Jack being interviewed by PoliceOne.com

Humphrey himself said it best: "Obviously, it does not mean that people are not different in almost all measurable ways. You may be bigger than I am, smarter than I, better built, stronger, faster in mind and body, better looking, possess a more popular skin color, etc. Nonetheless, in one way, in a way that eclipses all others in controlling importance, I AM YOUR EQUAL: MY LIFE AND THE LIVES OF MY LOVED ONES ARE AS IMPORTANT TO ME AS YOURS ARE TO YOU." ("Values for a New Millennium," Robert L. Humphrey, pg 51, emphasis original).

This recognition and respect of the ‘life value’ is the DLV’s law, its foundational concept for one simple reason: life is not a relative value, it is an objective value - we either are alive or dead, and if we are dead, we no longer have need of a ‘life value.’ Aside from all the world’s relative values, contributed by all the cultures of the Earth, life is the single, universal, objective value every human being shares in common with every other human, no matter our standing, who we are or where we come from. There is nothing nebulous about this - we each have a life, and we value it, consciously or subconsciously, or we would not be alive.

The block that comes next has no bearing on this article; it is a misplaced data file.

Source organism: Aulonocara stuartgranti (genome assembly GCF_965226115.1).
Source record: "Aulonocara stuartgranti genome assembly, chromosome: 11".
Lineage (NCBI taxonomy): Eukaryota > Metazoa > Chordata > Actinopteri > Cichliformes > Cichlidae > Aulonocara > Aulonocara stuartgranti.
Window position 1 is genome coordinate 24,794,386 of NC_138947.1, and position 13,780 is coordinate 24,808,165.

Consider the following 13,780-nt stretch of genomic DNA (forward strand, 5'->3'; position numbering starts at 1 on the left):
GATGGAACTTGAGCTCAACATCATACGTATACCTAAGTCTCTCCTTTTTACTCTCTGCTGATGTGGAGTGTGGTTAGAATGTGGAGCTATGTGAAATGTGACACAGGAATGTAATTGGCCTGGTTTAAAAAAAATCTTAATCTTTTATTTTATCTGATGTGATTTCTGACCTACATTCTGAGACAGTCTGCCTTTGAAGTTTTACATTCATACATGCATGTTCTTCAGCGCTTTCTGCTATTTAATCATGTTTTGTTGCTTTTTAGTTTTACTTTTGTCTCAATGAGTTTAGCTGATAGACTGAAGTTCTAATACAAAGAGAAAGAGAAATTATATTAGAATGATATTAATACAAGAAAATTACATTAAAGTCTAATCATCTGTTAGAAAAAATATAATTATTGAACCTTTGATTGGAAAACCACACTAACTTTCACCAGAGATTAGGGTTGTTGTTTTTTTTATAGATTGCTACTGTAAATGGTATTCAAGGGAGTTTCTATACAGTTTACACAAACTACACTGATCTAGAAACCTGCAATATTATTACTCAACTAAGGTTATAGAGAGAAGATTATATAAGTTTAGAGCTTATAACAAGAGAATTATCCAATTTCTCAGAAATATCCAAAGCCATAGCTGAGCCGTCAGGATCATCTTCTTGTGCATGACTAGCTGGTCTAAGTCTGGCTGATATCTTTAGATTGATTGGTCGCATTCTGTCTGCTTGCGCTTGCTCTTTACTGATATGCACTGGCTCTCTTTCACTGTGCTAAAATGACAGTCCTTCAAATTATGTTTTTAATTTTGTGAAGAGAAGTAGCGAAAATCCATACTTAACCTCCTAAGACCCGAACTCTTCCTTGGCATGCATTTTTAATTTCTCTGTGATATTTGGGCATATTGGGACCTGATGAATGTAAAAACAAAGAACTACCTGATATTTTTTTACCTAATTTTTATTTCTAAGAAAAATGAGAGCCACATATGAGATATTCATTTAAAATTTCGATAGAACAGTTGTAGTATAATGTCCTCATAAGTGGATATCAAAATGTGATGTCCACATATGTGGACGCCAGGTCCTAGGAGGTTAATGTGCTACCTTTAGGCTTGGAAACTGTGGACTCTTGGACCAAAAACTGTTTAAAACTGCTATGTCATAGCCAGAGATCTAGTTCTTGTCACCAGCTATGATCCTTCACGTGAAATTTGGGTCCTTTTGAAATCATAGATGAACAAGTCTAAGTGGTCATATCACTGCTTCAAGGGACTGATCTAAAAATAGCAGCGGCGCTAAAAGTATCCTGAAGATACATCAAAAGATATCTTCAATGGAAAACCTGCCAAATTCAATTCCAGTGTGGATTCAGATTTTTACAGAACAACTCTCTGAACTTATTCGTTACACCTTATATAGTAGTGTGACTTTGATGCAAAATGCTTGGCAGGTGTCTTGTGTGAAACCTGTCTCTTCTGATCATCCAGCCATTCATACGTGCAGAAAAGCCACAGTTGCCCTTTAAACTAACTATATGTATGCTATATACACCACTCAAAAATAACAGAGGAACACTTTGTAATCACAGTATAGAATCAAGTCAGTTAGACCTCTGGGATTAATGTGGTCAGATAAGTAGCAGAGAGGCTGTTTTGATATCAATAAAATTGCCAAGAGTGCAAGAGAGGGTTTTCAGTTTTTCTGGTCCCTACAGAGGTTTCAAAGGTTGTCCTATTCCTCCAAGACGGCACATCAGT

Seminar 04/16/11